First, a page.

Very little information is actually harmful until it’s harmful. Take for example, the Netherlands birth certificate system, which didn’t seem bad in its extensiveness until the Nazis used it to track down people of Jewish descent. (That’s the classic case of privacy concerns)

In this case, the insurance company already knows your plate number & the info associated with that, so knowing when you’re travelling out of country, (and where to, and where along the border), is a substantial amount of information. With the wealth of other information insurances companies keep and sniff out, I’m not too comfortable with the gov’t giving them direct aid in this unethical behaviour.

G Thompson (profile) says:

With that said, I don’t see how this could be misused,

Say you have insurance for your vintage vehicle that states it can only be driven a certain number of miles/kilometres per year and/or cannot go interstate and especially not cross borders unless you pay an extra charge for some reason.

Lo and behold the Insurance company sends you a bill to either pay this or they will remove your insurance (for voiding the bullshit contract requirement) and let other insurers know that you have lied on your promise. Guess where they got the info from?

Oh they get fined? or removed from the list? so what. That’s probably going to be incorporated into the cost of your insurance premium in future anyway.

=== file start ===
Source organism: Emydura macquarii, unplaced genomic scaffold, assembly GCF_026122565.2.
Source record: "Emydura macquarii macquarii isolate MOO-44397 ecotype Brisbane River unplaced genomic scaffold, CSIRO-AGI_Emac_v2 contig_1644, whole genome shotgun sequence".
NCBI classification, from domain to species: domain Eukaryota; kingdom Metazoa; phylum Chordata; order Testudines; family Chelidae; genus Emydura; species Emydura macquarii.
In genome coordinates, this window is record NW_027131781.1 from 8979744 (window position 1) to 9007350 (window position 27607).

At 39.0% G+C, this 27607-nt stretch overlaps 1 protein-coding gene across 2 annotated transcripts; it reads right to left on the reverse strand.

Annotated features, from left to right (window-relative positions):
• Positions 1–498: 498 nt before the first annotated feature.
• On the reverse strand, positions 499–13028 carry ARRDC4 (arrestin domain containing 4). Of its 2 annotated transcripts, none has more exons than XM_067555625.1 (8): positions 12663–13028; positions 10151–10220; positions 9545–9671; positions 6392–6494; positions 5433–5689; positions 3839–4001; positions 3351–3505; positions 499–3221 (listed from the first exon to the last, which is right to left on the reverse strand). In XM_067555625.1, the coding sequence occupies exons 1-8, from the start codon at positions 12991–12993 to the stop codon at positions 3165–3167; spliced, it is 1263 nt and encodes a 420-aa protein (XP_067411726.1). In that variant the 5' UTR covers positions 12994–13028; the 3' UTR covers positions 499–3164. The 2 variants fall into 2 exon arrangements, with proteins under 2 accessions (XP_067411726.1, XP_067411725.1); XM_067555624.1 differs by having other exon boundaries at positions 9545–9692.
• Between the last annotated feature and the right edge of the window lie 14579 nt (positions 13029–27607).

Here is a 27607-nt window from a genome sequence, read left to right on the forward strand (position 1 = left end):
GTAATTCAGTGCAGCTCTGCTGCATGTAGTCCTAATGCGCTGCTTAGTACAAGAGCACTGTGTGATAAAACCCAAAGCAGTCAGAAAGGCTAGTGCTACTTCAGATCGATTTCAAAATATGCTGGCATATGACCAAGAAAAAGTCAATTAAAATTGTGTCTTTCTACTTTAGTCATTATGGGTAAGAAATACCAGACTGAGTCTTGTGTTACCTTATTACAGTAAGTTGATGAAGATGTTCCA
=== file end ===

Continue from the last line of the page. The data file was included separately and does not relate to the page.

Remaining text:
Yes it can be abused and because it can be logic dictates at some point it WILL BE!

Criminal data which stolen goods are should ONLy be used by authorities that have a mandate with that criminal data. NOT private companies who can take no action anyway other than call the police, though they might try heavy handed unlawful interference actions… which is called abuse of power (ultra vires)

Anonymous Coward says:

Re: Re:

That’s the way it goes I guess :/ all the big companies can pretty much get away with murder.

There is no real deterrent to stop abuse.. A fine is no big deal they will be like okay our bad and continue to do the same bullshit.

Now if we fuck up it’s a whole different story we will face jail time for even some of the most stupid shit like “farting at a cop”

G Thompson (profile) says:

Re: Re: Re:

There are a fair few reasons why people sign contracts, especially insurance contracts, even when they don’t like or even understand (though that’s a separate issue) the terms.

It could be due to monopilisation, industry standard duress practices, the list is huge

And just because you might of committed Insurance fraud (has to be proven first) does not give the insurance companies the right to ultra vire information.

Or would you like them to start profiling you based on your DNA that might be on file. It’s the same situation though not as controversial

orbitalinsertion (profile) says:

Re: Re: Re:

While it goes without saying that not everyone is terribly honest all the time, corporations have the upper hand against a consumer in that department.

Why should you declare that you might take a trip or two a year beyond the forty mile radius you normally occupy when they are already nickle-and-diming you to death?

It’s a somewhat food thing that there is an increasing amount of “good driver” exceptions used in the industry, but the default is to use statistics against every individual. And no matter the discount, they are still gaming you somewhere else.

I don’t say this from some sort of personal bitterness, either. I had a freaking awesome insurance agent when I was driving.

G Thompson (profile) says:

Re: Re: Re: